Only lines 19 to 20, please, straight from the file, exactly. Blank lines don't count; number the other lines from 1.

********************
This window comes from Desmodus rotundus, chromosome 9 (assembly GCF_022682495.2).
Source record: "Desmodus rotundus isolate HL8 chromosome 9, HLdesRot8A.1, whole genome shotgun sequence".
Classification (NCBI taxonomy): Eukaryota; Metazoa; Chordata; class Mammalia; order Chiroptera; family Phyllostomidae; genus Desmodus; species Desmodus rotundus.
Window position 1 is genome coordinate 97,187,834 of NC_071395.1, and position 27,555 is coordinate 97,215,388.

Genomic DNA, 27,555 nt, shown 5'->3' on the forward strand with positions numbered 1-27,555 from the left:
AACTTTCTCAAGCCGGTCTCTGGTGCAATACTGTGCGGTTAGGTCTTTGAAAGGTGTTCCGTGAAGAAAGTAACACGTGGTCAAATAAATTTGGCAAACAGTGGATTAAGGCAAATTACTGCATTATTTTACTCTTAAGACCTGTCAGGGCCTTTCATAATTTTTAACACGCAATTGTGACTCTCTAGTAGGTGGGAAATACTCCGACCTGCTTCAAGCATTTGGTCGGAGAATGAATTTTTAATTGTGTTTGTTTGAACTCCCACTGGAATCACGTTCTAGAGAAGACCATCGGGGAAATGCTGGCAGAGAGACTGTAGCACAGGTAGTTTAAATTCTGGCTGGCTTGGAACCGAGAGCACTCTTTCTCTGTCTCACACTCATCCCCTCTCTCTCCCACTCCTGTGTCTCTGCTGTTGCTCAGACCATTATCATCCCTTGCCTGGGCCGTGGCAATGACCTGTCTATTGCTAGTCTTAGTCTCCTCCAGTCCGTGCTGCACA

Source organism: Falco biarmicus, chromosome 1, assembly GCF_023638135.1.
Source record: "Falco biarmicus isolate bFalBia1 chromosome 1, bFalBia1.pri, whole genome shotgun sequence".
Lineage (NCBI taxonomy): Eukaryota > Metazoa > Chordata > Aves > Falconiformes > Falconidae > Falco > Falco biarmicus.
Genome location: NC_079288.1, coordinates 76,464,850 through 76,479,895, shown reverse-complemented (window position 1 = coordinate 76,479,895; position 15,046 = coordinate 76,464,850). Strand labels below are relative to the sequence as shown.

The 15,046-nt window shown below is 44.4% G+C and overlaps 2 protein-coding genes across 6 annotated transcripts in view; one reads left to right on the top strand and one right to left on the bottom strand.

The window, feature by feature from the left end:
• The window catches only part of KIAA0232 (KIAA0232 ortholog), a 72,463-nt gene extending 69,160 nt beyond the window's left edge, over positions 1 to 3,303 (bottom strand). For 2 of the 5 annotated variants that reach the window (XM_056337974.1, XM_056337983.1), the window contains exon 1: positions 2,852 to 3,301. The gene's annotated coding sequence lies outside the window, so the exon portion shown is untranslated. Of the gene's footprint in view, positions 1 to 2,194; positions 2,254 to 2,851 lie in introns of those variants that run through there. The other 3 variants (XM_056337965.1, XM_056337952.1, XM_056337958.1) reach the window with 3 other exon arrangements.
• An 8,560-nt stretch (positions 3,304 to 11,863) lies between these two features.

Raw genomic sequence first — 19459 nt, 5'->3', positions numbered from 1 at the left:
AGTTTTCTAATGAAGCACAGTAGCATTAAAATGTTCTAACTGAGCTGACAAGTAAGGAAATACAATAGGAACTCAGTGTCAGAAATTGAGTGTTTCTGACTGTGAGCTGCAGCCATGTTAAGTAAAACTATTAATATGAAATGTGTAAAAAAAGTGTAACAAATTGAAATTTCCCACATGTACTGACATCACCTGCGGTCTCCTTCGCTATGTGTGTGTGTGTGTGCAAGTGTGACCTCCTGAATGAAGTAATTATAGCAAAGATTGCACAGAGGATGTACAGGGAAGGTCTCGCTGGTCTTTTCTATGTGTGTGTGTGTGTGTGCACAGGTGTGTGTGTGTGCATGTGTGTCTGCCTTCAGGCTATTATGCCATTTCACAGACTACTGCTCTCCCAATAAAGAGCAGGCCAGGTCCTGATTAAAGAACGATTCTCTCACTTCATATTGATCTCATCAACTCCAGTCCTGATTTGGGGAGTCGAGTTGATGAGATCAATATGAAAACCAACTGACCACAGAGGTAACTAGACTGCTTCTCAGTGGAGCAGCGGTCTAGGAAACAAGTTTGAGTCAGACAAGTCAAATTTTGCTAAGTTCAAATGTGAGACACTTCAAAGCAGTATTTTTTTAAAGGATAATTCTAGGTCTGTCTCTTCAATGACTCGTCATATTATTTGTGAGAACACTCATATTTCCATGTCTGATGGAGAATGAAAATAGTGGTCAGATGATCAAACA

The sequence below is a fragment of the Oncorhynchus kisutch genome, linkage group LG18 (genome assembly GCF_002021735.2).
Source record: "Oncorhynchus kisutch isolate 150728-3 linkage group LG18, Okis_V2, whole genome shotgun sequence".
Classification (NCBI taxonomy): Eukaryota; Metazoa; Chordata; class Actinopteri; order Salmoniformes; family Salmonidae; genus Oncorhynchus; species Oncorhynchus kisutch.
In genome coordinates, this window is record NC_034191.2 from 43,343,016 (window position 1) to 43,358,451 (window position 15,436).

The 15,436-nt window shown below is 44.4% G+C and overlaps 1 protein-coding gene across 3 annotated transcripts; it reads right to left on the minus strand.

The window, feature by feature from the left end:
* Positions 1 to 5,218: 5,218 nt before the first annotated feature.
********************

Classification (NCBI taxonomy): Eukaryota; Metazoa; Chordata; class Actinopteri; order Salmoniformes; family Salmonidae; genus Oncorhynchus; species Oncorhynchus kisutch.
In genome coordinates, this window is record NC_034191.2 from 43,343,016 (window position 1) to 43,358,451 (window position 15,436).